Presentation on theme: "GLOBAL WARMING by Rowena Renon-Adalla Living Environment Teacher"— Presentation transcript:
1 GLOBAL WARMING by Rowena Renon-Adalla Living Environment Teacher Bronx High School for the Visual Arts
2 Lesson Phases Phase 1- Learning The Concepts -2 class periods Understanding Global WarmingPhase 2- Activity- 2 class periodsModeling, Designing and Using Temperature ReaderPhase 3- Reflection, Feedback and Revisions- 1 day
3 Phase 1- Learning The Concepts Understanding Global Warming
4 Possible Aim/s: Do Now: a. How does global warming work? b. What’s up with global warming? c. How does carbon dioxide emission affect global warming?Do Now:Write at least three questionsabout the diagram/picture.
7 How Global Warming Works Carbon Dioxide (CO2)Fossil fuels (coal, oil, natural gas)
8 Example of the Greenhouse Effect The Sun’s energy passes through the car’s windshield.This energy (heat) is trapped inside the car and cannot pass back through the windshield, causing the inside of the car to warm up.
9 What’s the difference between “global warming” and “climate change”?
10 Difference GLOBAL WARMING is the increase of the Earth’s average surface temperature due to a build-up of greenhouse gases in the atmosphere.CLIMATE CHANGEis a broader term that refers to long-term changes in climate, including average temperature and precipitation.
11 Effects of Global Warming Rising Sea LevelIncreased TemperatureHabitat Damage andSpecies AffectedChanges in Water Supply
12 What’s the proof that global warming is taking place?
13 Portage Glacier Alaska 1914 2004 Photos: NOAA Photo Collection and Gary Braasch – WorldViewOfGlobalWarming.org
19 What is carbon dioxide and how is it discovered? Joseph Black, a Scottish chemist and physician, first identified carbon dioxide in the 1750s. At room temperatures (20-25 oC), carbon dioxide is an odourless, colourless gas, which is faintly acidic and non-flammable. Carbon dioxide is a molecule with the molecular formula CO2. The linear molecule consists of a carbon atom that is doubly bonded to two oxygen atoms, O=C=O.
20 Applications of carbon dioxide by humans Humans use carbon dioxide in many different ways. The most familiar example is its use in soft drinks and beer, to make them fizzy. Carbon dioxide released by baking powder or yeast makes cake batter rise. Some fire extinguishers use carbon dioxide because it is denser than air. Carbon dioxide can blanket a fire, because of its heaviness.
21 The part carbon dioxide plays in environmental processes Carbon dioxide plays an important part in vital plant and animal process, such as photosynthesis and respiration.
22 Environmental problems - the greenhouse effect Greenhouse gasses absorb some of the heat and trap it near the earth's surface, so that the earth is warmed up. This process, commonly known as the greenhouse effect.The amount of heat in the troposphere depends on concentrations of atmospheric greenhouse gasses and the amount of time these gasses remain in the atmosphere. The most important greenhouse gasses are carbon dioxide, CFC's (Chlor-Fluoro-Carbons), nitrogen oxides and methane.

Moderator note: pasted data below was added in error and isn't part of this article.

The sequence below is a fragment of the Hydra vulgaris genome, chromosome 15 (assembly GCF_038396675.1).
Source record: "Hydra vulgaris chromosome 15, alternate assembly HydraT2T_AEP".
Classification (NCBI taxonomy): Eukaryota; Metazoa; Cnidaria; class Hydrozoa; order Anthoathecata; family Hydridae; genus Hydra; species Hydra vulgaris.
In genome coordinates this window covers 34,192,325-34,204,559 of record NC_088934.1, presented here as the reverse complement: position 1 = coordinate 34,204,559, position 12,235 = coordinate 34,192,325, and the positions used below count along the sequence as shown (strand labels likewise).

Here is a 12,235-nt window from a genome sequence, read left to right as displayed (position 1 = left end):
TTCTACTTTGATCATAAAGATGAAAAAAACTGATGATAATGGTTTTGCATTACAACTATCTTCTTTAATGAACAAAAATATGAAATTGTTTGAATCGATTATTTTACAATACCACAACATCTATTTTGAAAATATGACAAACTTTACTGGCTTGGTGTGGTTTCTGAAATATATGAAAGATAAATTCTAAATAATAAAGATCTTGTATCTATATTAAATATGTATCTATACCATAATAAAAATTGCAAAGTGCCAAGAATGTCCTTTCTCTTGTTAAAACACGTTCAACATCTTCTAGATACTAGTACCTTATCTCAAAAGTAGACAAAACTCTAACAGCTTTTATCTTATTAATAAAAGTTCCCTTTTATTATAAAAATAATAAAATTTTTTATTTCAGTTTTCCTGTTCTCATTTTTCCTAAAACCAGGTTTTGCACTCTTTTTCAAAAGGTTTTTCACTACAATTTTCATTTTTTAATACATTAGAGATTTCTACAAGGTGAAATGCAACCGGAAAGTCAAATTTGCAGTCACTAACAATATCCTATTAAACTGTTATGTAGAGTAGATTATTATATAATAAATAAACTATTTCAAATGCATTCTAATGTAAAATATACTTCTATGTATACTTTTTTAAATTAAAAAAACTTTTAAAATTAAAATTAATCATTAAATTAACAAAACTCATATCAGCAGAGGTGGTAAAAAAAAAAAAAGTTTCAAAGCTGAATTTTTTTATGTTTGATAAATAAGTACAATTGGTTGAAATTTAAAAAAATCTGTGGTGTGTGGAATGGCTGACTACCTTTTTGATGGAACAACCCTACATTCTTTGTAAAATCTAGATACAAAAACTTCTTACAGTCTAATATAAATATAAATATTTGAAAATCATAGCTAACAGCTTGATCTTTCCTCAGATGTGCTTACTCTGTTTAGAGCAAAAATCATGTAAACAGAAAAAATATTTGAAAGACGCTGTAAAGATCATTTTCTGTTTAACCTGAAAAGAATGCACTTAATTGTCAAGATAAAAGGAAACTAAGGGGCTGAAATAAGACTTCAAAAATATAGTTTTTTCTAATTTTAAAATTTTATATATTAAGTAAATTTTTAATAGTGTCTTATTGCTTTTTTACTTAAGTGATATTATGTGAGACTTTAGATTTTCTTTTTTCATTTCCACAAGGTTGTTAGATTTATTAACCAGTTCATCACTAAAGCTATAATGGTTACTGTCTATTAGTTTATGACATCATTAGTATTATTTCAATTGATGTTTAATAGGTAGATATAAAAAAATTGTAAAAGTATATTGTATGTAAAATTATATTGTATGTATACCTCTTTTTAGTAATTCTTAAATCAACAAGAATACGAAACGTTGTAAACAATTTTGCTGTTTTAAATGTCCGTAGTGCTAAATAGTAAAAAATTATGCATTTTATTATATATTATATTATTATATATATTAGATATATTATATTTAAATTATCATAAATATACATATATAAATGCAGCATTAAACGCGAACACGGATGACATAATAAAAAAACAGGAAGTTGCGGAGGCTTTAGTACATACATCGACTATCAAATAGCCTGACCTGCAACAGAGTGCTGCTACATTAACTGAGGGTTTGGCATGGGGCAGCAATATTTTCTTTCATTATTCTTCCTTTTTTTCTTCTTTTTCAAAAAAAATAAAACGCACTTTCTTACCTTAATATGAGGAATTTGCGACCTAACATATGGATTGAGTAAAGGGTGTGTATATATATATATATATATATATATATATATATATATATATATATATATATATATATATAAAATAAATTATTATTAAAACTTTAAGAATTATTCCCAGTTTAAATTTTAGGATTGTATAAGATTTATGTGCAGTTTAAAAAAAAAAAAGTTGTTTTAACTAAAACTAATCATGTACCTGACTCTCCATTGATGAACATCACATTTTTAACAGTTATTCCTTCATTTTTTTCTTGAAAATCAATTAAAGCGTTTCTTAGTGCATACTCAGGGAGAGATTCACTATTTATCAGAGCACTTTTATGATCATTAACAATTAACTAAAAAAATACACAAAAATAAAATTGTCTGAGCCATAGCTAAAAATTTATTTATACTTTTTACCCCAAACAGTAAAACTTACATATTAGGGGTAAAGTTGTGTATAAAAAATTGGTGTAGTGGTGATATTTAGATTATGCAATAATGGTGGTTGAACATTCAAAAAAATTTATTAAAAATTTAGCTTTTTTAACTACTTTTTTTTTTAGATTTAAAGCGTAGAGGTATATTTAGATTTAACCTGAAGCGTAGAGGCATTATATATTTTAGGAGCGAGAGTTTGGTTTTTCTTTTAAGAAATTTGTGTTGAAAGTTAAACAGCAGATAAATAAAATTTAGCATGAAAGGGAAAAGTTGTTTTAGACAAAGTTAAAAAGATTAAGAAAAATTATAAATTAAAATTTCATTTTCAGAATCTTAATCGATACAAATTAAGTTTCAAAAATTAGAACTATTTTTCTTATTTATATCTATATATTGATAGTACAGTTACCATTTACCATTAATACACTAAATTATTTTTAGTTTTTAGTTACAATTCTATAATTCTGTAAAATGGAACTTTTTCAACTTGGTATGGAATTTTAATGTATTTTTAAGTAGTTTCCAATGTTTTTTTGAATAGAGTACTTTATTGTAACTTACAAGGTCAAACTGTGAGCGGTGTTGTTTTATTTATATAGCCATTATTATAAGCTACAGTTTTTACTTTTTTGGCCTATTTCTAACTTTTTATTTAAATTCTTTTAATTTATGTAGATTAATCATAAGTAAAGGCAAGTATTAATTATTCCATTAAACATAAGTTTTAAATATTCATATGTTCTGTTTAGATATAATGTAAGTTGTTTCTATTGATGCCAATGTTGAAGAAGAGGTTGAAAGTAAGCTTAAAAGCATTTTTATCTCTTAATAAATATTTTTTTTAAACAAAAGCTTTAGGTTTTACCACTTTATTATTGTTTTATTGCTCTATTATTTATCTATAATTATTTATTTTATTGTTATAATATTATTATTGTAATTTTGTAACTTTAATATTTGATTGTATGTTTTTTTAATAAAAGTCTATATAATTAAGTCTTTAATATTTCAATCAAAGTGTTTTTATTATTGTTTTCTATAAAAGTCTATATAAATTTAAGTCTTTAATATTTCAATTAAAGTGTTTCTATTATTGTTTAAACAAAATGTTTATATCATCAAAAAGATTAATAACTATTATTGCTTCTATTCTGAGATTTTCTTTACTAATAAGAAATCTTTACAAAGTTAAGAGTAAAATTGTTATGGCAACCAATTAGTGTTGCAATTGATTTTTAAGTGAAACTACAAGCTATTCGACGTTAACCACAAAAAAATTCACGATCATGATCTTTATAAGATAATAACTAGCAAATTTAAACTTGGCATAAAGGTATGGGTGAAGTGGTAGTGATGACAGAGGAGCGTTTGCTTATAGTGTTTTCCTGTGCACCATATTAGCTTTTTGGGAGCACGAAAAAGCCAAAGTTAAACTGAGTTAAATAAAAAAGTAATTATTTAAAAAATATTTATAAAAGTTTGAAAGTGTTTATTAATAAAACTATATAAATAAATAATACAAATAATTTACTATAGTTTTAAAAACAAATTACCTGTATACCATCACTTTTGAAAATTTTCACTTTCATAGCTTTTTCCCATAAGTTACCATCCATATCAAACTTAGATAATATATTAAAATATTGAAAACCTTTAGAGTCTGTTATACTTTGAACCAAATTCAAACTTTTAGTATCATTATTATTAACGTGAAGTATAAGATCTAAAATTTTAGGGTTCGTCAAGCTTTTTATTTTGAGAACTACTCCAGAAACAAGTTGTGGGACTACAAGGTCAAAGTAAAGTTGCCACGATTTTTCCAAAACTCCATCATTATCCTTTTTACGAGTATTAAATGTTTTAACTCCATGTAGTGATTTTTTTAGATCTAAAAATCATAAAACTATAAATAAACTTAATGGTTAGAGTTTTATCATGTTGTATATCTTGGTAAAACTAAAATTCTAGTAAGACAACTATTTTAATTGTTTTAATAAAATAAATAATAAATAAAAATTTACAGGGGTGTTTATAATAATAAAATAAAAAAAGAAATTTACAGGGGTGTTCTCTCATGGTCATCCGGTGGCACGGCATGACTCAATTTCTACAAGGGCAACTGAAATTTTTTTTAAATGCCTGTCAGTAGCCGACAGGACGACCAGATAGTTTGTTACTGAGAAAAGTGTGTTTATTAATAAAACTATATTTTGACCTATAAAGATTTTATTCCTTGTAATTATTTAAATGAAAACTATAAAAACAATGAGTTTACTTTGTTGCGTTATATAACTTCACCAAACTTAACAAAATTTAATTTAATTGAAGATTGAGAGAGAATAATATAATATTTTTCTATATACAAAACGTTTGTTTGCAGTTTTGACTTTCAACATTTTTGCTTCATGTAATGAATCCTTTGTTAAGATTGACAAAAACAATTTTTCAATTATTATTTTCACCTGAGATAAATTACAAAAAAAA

23 Carbon dioxide and health The primary health dangers of carbon dioxide are: - Asphyxiation. Caused by the release of carbon dioxide in a confined or unventilated area. This can lower the concentration of oxygen to a level that is immediately dangerous for human health. - Frostbite. Solid carbon dioxide is always below -78 oC at regular atmospheric pressure, regardless of the air temperature. Handling this material for more than a second or two without proper protection can cause serious blisters, and other unwanted effects. Carbon dioxide gas released from a steel cylinder, such as a fire extinguisher, causes similar effects. - Kidney damage or coma. This is caused by a disturbance in chemical equilibrium of the carbonate buffer. When carbon dioxide concentrations increase or decrease, causing the equilibrium to be disturbed, a life threatening situation may occur.
29 Billions of Metric Tons Carbon Goal: Reductions inCO2 Per Year2007
30 Billions of Metric Tons Carbon Our GoalBillions of Metric Tons CarbonProduce electricity efficientlyUse electricity efficientlyVehicle efficiencySolar and Wind PowerBiofuelsCarbon capture and storageGigaton CarbonReductions in CO2Per Year2007
31 What’s being done now to reduce our emissions? Wind PowerSolar PowerFuel-Efficiency
32 We can stop global warming! Scientists agree that the burning of fossil fuels is causing global warming. Since these fuels are burned for energy, and everyone uses energy, everyone can help stop global warming just by using less energy or energy from renewable sources!
34 Simple Things To Do Turn off your computer or the TV when you’re not using it.Take shorter showers. Heating water uses energy.Keep rooms cool by closing the blinds, shades, orcurtains.Turn off the lights when you leave a room.Use compact fluorescent bulbs.
35 Be Bulb Smart—Use CFLs What’s the difference? Compact Fluorescent Incandescent500 lbs. of coal1,430 lbs. CO2 pollution avoided$30 saved
36 Simple Things To Do Dress lightly when it’s hot instead of turning up the air conditioning. Or use a fan.Dress warmly when it’s cold instead of turningup the heat.Offer to help your parents keep the air filters onyour AC and furnace clean.Walk short distances instead of asking for aride in the car.Plant a tree.Recycle.
38 Phase 3- Reflection, Feedback and Revision Phase 2- Activitya. Designing and Constructing The Temperature Readerb. Using the temperature reader in an experiment.c. Fill out the worksheet as you perform the experiment.Phase 3- Reflection, Feedback and RevisionUse the rubric to evaluate the temperature reader and laboratory sheet. Then switch with other groups and let them do the same. Revise the temperature reader and lab worksheet as needed.